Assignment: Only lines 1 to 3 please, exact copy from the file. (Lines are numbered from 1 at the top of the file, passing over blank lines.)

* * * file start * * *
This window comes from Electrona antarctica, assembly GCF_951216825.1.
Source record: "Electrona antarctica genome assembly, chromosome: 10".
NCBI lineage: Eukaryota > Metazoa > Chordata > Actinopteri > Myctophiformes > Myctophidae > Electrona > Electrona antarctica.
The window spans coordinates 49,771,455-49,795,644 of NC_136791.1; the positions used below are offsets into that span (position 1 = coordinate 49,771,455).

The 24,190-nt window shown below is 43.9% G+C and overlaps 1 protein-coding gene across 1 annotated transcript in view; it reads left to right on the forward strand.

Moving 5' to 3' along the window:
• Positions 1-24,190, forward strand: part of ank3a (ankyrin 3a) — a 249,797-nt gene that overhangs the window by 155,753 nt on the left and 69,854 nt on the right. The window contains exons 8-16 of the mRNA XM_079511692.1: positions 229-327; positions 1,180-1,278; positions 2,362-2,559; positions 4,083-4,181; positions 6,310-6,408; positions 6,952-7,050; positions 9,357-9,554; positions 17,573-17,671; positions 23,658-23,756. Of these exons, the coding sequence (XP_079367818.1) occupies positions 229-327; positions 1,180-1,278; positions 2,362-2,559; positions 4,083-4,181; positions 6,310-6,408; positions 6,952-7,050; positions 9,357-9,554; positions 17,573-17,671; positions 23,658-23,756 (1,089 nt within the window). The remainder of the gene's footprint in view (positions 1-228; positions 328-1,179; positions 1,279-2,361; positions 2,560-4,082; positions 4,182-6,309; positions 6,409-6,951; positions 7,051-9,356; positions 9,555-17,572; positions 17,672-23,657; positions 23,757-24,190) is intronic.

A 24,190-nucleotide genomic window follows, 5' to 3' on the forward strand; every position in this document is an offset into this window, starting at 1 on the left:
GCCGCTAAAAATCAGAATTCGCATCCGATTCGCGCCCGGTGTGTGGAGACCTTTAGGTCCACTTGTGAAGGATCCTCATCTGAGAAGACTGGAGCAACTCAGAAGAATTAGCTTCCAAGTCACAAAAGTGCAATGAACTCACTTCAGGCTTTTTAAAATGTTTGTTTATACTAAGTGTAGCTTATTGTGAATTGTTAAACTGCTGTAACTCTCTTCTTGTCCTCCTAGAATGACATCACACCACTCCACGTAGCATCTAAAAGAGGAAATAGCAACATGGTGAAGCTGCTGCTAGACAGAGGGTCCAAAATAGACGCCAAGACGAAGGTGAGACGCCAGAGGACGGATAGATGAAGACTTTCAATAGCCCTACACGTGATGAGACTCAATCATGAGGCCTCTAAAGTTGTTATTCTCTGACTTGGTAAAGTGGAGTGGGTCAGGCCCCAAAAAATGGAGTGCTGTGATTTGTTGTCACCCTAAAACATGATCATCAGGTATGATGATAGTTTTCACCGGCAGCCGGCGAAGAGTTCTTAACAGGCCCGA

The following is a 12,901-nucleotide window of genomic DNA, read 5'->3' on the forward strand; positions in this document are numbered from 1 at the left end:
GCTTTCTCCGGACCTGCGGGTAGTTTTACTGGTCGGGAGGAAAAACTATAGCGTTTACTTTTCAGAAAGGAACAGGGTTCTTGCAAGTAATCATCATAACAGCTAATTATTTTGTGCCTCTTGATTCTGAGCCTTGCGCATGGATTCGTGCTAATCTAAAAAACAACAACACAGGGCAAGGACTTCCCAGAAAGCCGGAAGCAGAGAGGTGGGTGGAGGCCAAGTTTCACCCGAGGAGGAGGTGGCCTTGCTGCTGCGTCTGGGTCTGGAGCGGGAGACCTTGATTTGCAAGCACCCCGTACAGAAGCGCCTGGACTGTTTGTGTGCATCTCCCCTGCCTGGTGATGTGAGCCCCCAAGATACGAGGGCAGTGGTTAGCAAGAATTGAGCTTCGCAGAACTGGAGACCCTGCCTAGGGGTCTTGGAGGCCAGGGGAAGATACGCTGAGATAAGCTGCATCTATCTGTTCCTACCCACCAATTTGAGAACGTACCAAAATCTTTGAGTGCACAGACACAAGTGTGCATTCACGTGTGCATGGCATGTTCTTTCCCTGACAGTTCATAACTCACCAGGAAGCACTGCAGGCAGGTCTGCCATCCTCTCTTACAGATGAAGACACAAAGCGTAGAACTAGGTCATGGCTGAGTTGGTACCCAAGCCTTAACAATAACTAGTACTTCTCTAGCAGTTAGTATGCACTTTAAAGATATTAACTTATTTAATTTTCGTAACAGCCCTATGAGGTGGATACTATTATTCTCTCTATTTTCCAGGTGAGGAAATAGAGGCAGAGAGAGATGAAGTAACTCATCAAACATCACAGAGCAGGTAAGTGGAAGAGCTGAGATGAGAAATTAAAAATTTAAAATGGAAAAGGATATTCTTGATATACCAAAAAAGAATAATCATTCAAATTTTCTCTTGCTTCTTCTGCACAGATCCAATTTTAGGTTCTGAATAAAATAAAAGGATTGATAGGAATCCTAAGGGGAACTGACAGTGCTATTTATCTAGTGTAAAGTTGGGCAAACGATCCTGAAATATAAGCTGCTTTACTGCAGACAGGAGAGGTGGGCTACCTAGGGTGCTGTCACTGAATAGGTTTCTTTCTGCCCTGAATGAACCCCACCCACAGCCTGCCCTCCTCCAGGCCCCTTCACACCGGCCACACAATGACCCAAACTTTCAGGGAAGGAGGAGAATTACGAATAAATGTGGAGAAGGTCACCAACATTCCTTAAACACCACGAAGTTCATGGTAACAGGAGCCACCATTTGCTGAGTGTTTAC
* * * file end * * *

This window comes from Electrona antarctica, assembly GCF_951216825.1.
Source record: "Electrona antarctica genome assembly, chromosome: 10".
NCBI lineage: Eukaryota > Metazoa > Chordata > Actinopteri > Myctophiformes > Myctophidae > Electrona > Electrona antarctica.